Nico The Marble Index and Desertshore Review: Velvet Underground enigma’s two finest albums get a welcome vinyl release

Mastered from the original analogue tapes, Nico’s visionary LPs The Marble Index and Desertshore now reissued on vinyl


by Andrew Male  |
Published on


The Marble Index/Desertshore



IN PETER DOGGETT’s exemplary linernotes to these reissues, he quotes an interview Nico gave shortly before her death in 1988, aged 49, where she explains her desire to make “archaic music… music you imagine from thousands of years ago. Cave music.”

Many critics have referenced early church music in writing about The Marble Index and Desertshore, the two albums the former Velvet Underground singer recorded between 1968 and 1970, but this quote seems to suggest that the solo music composed by the woman born Christa Päffgen was reaching even further back to something ancient and primeval.

The roots of Nico’s mysterious, visionary sound can be found in It Was A Pleasure Then, the closer on side one of her tentative 1967 debut, Chelsea Girl. While much of Chelsea Girl found Nico covering pretty compositions by Jackson Browne, Tim Hardin and Bob Dylan, this collaboration with former Velvet compatriots John Cale and Lou Reed was an eight-minute modal drone, Nico utilising her lowest vocal range to summon sinuous dreamlike images from deep inside herself, in search of something vast and eternal.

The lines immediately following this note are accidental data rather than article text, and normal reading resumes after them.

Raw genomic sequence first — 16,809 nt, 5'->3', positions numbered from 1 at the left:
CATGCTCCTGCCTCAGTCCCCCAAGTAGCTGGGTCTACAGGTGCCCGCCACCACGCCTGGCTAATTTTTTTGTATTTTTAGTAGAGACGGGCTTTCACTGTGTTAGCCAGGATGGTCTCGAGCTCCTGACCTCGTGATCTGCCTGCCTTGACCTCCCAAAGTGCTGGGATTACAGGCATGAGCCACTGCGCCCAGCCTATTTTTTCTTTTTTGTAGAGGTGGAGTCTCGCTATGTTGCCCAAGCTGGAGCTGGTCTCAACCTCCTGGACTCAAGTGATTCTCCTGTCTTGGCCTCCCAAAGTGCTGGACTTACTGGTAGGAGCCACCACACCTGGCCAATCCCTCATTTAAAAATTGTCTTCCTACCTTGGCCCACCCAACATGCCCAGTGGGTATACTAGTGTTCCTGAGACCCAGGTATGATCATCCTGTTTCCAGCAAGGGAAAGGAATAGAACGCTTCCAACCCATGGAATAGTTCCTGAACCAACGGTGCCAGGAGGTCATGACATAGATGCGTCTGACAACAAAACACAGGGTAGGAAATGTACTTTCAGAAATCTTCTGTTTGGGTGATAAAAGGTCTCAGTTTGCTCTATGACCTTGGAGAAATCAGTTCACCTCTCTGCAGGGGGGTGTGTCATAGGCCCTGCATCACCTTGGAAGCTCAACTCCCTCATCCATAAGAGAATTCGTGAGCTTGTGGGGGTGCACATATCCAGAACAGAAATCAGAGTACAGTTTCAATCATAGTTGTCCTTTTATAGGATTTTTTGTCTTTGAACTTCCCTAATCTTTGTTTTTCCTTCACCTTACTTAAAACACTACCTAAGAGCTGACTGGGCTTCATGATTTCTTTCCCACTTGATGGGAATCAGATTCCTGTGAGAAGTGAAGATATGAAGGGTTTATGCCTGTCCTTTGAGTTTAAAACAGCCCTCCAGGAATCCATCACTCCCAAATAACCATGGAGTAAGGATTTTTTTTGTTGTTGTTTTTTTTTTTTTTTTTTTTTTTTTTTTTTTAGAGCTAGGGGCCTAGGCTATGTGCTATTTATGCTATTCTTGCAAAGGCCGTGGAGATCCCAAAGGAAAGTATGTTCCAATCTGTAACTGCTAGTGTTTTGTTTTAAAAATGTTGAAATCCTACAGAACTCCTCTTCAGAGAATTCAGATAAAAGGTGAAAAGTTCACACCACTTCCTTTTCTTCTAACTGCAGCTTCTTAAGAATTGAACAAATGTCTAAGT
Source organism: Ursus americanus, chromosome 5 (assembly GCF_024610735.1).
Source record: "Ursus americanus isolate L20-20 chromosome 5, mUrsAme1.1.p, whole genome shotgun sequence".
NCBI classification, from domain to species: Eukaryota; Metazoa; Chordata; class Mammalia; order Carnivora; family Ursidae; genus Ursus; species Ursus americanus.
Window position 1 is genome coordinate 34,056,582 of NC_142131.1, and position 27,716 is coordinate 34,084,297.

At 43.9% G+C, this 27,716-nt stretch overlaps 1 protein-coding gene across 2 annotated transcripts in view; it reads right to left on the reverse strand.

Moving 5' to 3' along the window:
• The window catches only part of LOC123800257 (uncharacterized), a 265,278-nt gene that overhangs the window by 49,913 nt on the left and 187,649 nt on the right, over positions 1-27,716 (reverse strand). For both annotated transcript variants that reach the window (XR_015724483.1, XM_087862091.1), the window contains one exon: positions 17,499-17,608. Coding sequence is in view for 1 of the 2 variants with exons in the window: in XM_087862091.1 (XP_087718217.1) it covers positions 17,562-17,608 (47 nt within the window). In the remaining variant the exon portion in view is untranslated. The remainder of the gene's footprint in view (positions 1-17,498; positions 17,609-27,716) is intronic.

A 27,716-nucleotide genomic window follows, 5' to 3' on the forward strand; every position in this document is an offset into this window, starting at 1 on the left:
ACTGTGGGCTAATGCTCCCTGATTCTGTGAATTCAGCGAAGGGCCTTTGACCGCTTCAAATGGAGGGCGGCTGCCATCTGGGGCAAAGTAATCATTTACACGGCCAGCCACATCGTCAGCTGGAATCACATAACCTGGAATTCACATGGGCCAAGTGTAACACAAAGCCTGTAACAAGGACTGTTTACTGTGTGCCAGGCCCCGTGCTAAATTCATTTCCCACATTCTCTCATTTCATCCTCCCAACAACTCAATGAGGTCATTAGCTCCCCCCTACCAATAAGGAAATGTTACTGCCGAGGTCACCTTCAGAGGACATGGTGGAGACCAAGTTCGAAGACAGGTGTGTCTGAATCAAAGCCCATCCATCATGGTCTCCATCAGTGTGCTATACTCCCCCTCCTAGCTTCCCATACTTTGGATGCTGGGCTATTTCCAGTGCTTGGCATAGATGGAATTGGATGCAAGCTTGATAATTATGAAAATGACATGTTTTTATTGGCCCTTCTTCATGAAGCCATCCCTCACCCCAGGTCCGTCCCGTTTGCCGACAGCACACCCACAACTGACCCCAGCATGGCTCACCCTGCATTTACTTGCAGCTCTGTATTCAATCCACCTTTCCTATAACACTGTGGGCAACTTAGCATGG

Composed in the bathtub of Factory alumnus Fred Hughes’ East 16th Street New York apartment and on a portable harmonium purchased in San Francisco in 1967 (“I no longer have to rely on guitarists”), the songs for Nico’s second LP, The Marble Index, continue this mythic quest.

Speaking to me in 2022, John Cale, arranger and de-facto producer on The Marble Index, said of Nico’s compositions: “They create their own time. It’s a strange world, a world of mystery, but it’s real.” It’s also a world that requires some adjusting to.

Fittingly, The Marble Index opens with the pointedly pretty Prelude, an easeful acculturation to Nico and Cale’s soundworld comprised of low-end piano, bells, celeste and guitar. This gives way to Lawns Of Dawns. Influenced by the lyrics of Jim Morrison, whom Nico had hung out with in the summer of 1967, Lawns Of Dawns is both a modal variation on the pagan round dance and a eulogy to LSD (“I cannot understand the way I feel/Until I rest on lawns of dawns”). It ushers you, White Rabbit-like, into Nico’s timeless new landscapes, like the complex waltz-like No One Is There, where Cale’s pastoral string section lightly dances around Nico’s low chimerical chants, and Ari’s Song, a forlorn Blakean lullaby to her six-year-old son (who she’d sent to live with his father, the actor Alain Delon) that is also a love song to unconscious oblivion (“Only dreams can send you where you want to be”).

Nico said of heroin (introduced to her by Chet Baker in 1964) “it is a seduction… like loving someone you hate”, and The Marble Index works in similar fashion, enticing you in to a world both forbidding and enchanting. That mix of sensations is partly down to the limitations of Nico’s harmonium. “It was not in tune with itself, or anything else,” said Cale. As a result, he used bells, glockenspiel, mandolin and viola drones to “leaven out” the harmonium’s unrelieved low chords and Nico’s deep, weary contralto.